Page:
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Dave Casper: When a young man discovered hidden danger of a clothesline
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Getting “clotheslined” can be hazardous to your health, even if you’re not an NFL running back.

Just ask my buddy Arvin about that. On my handy-dandy Jeff Foxworthy desktop calendar is this sage advice: “You might be a redneck if you’ve ever walked through your living room and caught your neck on a clothesline.”

Perhaps you consider such a thing improbable. If so, follow on to the “rest of the story.”

Do kids today even know what a clothesline is? With the advent of the clothes dryer, it’s hard to find one. To them, the term means garments on sale at a high-priced clothing store, and they always have to have the ones with the multimillionaire designer label, especially the French ones.

When I was a kid, every backyard was decorated with a clothesline. One could wander through the neighborhood, and discover just what kind of clothing that the occupants wore. My friend Lamar almost got in trouble when he went behind the neighbor’s apartment unit and she ran him off.

Arvin was a very nice boy and would never have participated in such shenanigans. He was tall and bashful, and caught in the throes of teenage love, or some other dangerous emotion.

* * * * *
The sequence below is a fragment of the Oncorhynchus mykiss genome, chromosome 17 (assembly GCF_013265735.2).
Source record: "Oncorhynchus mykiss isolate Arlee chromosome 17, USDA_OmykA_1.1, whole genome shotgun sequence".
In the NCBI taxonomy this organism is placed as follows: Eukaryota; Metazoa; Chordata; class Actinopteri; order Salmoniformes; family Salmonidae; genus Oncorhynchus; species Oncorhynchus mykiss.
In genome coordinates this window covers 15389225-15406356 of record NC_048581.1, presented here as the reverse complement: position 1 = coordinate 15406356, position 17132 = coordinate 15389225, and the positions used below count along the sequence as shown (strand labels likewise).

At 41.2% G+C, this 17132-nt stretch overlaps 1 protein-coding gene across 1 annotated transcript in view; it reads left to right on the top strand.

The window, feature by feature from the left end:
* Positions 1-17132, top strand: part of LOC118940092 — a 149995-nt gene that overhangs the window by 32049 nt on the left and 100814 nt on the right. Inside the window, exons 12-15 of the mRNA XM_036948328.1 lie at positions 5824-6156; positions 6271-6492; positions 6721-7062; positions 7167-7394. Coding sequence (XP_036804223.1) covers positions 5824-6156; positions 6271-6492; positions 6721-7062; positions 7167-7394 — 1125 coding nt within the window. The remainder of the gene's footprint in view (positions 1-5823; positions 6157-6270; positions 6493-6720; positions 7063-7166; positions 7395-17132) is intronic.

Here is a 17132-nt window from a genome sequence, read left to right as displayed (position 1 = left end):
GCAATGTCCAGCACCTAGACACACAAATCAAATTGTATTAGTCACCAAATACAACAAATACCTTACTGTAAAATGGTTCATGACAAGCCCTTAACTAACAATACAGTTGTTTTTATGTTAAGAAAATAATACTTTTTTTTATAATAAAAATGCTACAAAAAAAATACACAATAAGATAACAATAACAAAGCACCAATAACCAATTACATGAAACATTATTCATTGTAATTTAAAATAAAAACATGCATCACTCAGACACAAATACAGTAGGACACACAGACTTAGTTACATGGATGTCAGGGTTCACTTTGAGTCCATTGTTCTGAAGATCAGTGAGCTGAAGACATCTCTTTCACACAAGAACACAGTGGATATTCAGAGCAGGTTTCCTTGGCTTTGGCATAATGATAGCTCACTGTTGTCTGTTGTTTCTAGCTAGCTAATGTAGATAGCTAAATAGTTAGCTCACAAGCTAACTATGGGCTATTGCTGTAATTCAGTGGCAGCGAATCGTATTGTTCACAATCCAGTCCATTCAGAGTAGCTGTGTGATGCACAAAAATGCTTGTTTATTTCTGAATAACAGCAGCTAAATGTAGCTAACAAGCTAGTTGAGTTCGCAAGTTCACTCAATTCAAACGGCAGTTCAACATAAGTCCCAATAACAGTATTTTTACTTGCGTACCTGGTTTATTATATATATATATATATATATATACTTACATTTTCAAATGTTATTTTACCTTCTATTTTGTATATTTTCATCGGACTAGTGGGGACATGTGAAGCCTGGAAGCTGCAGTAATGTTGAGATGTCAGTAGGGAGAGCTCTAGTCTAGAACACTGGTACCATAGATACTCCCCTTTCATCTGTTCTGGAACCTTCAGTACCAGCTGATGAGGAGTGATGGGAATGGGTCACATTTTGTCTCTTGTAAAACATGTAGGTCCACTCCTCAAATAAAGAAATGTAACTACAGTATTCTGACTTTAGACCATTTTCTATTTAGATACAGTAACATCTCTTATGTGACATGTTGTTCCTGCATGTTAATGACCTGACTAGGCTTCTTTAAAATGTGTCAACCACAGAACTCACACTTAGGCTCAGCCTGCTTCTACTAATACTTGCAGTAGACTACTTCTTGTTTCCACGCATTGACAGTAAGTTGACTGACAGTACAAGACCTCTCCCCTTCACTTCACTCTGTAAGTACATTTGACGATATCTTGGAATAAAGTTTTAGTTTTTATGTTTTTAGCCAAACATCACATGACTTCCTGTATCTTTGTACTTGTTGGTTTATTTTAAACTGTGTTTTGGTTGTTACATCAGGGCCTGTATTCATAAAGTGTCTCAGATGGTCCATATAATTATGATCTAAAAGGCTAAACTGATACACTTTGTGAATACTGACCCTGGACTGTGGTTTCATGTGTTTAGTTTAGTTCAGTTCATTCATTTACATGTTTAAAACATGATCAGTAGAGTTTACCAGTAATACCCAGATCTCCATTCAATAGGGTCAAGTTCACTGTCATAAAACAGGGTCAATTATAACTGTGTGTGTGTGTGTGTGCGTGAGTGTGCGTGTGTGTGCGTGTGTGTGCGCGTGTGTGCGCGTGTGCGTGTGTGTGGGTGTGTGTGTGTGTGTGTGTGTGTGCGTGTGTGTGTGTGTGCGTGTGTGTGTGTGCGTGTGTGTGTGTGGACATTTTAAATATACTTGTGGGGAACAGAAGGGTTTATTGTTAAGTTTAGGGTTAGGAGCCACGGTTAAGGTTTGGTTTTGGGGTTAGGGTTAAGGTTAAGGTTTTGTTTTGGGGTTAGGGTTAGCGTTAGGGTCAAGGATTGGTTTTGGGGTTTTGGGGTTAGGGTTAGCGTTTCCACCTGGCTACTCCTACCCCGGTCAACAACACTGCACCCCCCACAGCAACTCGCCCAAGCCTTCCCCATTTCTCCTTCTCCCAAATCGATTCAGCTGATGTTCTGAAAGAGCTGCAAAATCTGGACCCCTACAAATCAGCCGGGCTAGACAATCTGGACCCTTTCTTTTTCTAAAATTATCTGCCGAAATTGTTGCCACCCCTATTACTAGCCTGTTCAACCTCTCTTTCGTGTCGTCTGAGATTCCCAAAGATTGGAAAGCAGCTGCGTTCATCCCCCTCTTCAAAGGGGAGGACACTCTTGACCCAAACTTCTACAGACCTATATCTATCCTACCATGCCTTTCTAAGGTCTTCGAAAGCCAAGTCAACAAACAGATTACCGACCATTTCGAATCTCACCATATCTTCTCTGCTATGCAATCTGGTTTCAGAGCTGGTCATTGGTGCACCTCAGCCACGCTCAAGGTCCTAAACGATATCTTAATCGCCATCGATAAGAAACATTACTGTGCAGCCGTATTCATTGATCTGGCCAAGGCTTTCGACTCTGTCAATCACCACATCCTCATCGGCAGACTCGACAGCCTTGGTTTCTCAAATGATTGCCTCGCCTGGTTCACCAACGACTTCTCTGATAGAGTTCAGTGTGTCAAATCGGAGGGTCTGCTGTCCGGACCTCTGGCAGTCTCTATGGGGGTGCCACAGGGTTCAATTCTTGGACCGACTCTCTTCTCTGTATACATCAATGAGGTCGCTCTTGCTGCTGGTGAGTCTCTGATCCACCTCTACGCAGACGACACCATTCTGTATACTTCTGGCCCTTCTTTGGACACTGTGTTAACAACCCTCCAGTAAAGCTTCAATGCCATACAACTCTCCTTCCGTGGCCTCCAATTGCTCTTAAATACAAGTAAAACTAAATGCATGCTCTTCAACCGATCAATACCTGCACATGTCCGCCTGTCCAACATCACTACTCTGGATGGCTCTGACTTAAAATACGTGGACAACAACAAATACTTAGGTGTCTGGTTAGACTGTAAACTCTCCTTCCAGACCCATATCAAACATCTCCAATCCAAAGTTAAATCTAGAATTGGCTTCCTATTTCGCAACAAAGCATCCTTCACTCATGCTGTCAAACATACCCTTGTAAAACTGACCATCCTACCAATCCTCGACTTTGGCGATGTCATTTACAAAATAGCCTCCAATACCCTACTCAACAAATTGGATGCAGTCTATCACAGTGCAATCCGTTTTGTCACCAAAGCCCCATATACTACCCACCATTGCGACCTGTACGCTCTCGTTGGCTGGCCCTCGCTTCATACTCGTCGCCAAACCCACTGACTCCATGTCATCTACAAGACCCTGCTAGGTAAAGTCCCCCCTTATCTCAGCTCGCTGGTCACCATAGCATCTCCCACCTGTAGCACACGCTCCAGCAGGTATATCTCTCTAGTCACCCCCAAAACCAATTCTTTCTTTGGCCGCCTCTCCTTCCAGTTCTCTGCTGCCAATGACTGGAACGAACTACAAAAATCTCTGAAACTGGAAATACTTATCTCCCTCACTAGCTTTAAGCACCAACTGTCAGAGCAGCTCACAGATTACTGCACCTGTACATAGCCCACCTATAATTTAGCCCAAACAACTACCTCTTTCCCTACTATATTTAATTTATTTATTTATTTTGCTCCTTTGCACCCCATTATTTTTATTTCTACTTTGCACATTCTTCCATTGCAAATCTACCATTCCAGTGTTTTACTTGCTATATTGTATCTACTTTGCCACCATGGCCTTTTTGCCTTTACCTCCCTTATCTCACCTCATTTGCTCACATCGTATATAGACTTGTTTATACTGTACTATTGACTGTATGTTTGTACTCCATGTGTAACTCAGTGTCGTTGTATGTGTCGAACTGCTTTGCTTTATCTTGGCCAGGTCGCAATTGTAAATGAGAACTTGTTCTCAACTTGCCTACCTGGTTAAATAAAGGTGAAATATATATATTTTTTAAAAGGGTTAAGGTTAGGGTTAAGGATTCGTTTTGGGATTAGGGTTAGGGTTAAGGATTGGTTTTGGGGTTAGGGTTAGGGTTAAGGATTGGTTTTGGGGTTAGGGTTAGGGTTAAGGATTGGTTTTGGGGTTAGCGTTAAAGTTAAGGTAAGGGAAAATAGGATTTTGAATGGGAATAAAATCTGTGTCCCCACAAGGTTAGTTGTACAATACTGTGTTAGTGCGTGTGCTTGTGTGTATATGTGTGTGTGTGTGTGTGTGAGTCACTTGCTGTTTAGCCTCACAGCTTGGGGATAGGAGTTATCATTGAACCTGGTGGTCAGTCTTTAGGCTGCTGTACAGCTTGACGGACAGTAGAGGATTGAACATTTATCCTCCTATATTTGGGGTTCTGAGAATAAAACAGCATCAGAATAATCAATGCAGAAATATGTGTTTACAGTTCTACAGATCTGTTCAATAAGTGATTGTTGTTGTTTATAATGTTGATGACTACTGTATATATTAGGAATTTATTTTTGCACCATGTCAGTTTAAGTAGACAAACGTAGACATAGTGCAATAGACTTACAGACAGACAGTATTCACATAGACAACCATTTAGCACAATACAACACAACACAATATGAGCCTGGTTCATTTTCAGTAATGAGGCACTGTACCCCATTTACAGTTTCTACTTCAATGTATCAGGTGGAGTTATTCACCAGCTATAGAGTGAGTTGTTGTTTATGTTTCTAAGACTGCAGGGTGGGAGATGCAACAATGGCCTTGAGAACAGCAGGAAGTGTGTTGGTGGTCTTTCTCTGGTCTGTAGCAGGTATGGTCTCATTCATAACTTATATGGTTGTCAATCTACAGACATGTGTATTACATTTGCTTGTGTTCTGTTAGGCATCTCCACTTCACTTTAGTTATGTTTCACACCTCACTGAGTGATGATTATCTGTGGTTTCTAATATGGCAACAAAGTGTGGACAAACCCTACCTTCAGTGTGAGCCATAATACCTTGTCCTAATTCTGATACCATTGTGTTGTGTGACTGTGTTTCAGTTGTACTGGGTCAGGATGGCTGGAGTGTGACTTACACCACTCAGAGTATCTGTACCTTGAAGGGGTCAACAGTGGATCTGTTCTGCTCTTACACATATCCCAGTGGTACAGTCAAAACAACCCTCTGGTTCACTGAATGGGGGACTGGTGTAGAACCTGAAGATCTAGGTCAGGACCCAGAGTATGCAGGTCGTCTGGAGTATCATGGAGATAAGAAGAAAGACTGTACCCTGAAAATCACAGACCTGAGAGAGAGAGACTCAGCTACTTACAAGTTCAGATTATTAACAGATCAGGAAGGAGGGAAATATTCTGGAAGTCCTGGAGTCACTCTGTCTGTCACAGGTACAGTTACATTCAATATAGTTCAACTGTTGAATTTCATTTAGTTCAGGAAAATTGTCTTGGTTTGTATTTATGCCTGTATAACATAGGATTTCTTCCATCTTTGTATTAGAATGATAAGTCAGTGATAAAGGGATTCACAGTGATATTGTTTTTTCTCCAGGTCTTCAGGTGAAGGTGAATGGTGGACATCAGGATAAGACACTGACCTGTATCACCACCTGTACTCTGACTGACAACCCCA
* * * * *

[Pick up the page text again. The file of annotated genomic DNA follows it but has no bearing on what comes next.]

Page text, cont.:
Maybe that was the reason the papa of little Jeanie did not like Arvin talking to her. He especially did not like it when Arvin’s buddy, Bart, began to join him in talking to Jeanie outside her window in the evening. (Alvin was too bashful to talk to her on his own).

The talking, gawking and giggling went on for a while until the papa happened by and spied them. Then panic struck. Panic is normally associated with young love, and it set in at this inopportune moment.

The two boys tore off across the backyard like Olympic sprinters. Arvin could really move, with long legs and an overdose of adrenalin. Bart was short, but that did not keep him from making good on his getaway.

The best-laid plans of mice and men — and teenage boys — will go awry, and this plan was no exception. In fact, it could not be deemed a plan at all. It was more like overwhelming terror.

Arvin knew about the backyard clothesline, since he lived near the papa, but apparently it didn’t cross his mind as he flew around behind the house, leaving Bart in the dust.

The clothesline caught Arvin in the throat. But his legs kept going until his body was parallel to the ground. Then he came down with a “whop,” on his back, knocking the wind out of himself.

Much later, when Arvin was able to discuss the matter rationally, he said, “I was laying there on my back, and couldn’t breathe. I thought her papa had killed me, but I couldn’t have moved.”

It turned out her papa was rendered immobile himself after seeing what happened to Arvin. He was holding his knees and laughing himself silly.

“And they all lived happily ever after.”

Dave Casper is a longtime South Hall County resident and frequent columnist.

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